Jules Dang-Akodo insists his role as the leader of London City Royals’ bench mob has repaid the gamble he took in returning home this season.

The guard, who turned 23 last week, began the campaign with Fraport Skyliners in Germany, featuring in five games for their Pro B outfit after making several appearances for their top flight Bundesliga roster last term.

Another building block for the Cameroon-born playmaker who began his career as teen import into the system of Slovenian giants, Union Olimpija for whom he eventually earned a brief promotion into their senior side.

But opting to come back to London, Dang-Okodo claims, was an opportunity that he believed could help realise his full potential, as well as offering personal gains.

“I just wanted to come back and play in front of family and friends,” the Great Britain cap said.

“There are a lot of people who have come seen me after being out of the country for so long. They don’t really know what I’ve been doing so it’s been good to be here. I wanted more playing time. Right now. It’s about playing and getting more experience so I thought it would be a good move to come here.”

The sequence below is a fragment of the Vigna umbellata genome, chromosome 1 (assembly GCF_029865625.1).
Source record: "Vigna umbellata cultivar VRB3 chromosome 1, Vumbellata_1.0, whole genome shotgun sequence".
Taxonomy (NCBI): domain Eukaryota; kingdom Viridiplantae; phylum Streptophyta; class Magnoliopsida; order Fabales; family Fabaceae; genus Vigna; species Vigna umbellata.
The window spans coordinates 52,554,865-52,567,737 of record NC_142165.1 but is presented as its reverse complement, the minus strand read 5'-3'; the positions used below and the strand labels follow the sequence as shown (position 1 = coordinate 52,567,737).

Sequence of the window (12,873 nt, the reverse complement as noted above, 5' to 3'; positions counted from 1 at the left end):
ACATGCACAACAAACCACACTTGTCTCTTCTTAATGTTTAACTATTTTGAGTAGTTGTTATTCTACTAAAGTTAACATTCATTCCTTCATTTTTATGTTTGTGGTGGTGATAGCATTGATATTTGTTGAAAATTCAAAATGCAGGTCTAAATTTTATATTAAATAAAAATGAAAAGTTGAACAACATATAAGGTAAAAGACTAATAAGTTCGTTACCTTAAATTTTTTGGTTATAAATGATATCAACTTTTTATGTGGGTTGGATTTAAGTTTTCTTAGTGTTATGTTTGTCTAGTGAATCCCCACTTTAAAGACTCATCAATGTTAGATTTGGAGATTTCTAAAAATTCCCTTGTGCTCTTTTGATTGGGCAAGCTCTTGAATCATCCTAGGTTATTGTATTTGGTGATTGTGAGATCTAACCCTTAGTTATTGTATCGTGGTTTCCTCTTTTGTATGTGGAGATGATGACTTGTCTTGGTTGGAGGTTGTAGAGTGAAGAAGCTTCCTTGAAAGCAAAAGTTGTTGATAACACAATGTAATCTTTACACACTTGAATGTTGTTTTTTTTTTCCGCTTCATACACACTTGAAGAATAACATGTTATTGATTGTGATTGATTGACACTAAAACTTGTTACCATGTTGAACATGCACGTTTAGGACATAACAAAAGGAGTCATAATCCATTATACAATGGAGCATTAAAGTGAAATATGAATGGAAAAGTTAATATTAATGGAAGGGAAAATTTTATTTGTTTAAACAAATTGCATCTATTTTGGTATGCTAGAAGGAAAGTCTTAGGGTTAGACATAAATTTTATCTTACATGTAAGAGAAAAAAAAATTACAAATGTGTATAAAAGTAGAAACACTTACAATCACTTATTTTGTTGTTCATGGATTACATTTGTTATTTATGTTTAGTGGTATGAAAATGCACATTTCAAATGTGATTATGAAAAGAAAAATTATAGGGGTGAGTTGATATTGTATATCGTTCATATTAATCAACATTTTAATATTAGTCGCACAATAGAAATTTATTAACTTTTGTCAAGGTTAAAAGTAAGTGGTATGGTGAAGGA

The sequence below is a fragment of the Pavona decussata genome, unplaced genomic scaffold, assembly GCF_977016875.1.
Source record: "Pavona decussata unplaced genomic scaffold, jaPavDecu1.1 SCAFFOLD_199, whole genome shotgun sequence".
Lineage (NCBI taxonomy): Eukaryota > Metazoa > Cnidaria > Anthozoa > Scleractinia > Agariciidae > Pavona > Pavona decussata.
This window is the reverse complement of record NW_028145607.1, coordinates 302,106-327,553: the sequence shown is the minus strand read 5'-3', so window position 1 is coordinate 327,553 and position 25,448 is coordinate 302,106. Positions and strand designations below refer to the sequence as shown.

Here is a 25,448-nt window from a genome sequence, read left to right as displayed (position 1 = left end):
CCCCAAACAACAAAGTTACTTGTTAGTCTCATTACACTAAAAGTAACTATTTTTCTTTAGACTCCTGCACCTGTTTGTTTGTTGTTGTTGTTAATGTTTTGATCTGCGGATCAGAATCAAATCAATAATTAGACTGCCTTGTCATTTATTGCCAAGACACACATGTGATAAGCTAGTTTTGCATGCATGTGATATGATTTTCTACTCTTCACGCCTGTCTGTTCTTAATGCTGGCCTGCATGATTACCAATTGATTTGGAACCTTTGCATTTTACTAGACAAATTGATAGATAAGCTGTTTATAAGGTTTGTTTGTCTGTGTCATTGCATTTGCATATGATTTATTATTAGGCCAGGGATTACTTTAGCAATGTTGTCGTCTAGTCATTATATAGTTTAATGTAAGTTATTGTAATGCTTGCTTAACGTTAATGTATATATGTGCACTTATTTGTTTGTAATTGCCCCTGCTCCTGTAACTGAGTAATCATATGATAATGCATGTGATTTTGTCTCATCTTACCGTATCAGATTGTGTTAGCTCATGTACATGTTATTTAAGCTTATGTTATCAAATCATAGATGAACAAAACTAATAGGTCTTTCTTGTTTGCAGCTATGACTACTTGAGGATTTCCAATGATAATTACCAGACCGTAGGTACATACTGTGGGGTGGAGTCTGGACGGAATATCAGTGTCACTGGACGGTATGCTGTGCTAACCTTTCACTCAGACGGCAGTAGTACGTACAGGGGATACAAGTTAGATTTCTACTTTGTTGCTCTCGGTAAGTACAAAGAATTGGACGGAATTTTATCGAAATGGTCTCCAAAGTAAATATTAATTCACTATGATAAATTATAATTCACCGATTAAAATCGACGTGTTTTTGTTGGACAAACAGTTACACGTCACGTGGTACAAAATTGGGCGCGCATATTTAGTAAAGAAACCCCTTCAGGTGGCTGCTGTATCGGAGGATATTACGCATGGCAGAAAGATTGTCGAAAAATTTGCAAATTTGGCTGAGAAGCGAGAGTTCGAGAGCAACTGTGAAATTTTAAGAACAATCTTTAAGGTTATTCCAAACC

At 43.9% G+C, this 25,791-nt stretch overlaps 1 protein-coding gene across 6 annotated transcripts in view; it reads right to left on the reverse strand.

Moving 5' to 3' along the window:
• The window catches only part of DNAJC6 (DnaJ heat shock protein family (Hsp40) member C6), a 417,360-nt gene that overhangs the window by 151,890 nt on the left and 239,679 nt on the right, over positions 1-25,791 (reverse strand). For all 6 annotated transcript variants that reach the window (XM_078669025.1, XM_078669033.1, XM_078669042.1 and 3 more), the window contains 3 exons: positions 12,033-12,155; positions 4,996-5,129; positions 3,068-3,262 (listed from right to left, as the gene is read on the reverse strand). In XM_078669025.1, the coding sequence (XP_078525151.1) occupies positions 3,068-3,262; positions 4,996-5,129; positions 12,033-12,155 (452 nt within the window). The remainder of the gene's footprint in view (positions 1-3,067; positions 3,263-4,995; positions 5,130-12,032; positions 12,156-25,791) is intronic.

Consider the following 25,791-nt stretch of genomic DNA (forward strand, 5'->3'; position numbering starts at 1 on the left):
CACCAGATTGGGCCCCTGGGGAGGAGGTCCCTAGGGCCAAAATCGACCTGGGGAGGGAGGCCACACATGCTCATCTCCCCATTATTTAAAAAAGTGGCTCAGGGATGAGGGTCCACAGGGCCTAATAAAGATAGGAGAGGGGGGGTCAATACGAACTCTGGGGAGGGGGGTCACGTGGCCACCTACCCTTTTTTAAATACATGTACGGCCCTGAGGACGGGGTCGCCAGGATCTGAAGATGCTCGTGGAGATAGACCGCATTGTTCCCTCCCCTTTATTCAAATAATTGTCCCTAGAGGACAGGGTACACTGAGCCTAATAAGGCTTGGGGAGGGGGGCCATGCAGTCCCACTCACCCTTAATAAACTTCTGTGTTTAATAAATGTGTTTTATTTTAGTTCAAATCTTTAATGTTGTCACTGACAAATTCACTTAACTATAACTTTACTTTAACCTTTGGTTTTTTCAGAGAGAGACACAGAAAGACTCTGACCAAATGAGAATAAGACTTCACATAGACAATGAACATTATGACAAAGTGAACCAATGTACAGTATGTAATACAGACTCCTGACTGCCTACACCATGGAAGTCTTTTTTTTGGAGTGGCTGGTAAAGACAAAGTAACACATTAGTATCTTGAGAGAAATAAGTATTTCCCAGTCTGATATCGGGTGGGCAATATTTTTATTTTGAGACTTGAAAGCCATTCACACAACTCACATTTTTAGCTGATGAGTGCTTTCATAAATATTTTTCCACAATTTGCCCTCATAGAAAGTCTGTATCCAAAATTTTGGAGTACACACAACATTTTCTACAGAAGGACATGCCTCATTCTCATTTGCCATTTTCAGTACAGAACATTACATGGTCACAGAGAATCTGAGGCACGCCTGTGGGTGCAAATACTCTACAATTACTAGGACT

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Dang’s growing maturity was underlined in the Royals’ tense BBL Playoff quarter-final win over Glasgow Rocks which has teed up a two-legged semi with Sheffield Sharks that opens in Yorkshire on Thursday.

Wes Washpun was out injured. Elvisi Dusha ejected. Option D was called. And, says Ashley Hamilton, “we told him ‘whatever you run, we’ll adjust to it – just go out and lead the way you feel is best.’ Their faith was repaid with a pivotal showing from the young PG.

It has not always been so simple, admits Dang, who is averaging 6 points and 2 assists. “It was tough making the transition. But the key was to find my role in the team and what they need me to do. Then come out and do that.”

Maybe he will remain at Crystal Palace next term. Or take the learning points abroad once again. I would not be this rounded, he acknowledges, without first packing a bag and seeking insights from other basketball cultures.

“Overseas went well,” he affirms. “They do a great job of developing young players and getting them ready for the next level. That really helped me a lot.

“There wasn’t really pressure but more that you have it in your head to get better, that’s your only job. And if you’re not doing it, you’ll have to go somewhere else.”

With a BBL Trophy medal, he could still add another before making his choice. That can wait. “I’m not thinking about next season yet. I’ll try to finish this one first at a high level. But this has definitely been a special year. You don’t always get to play with people you grew up with.

“That’s special.”

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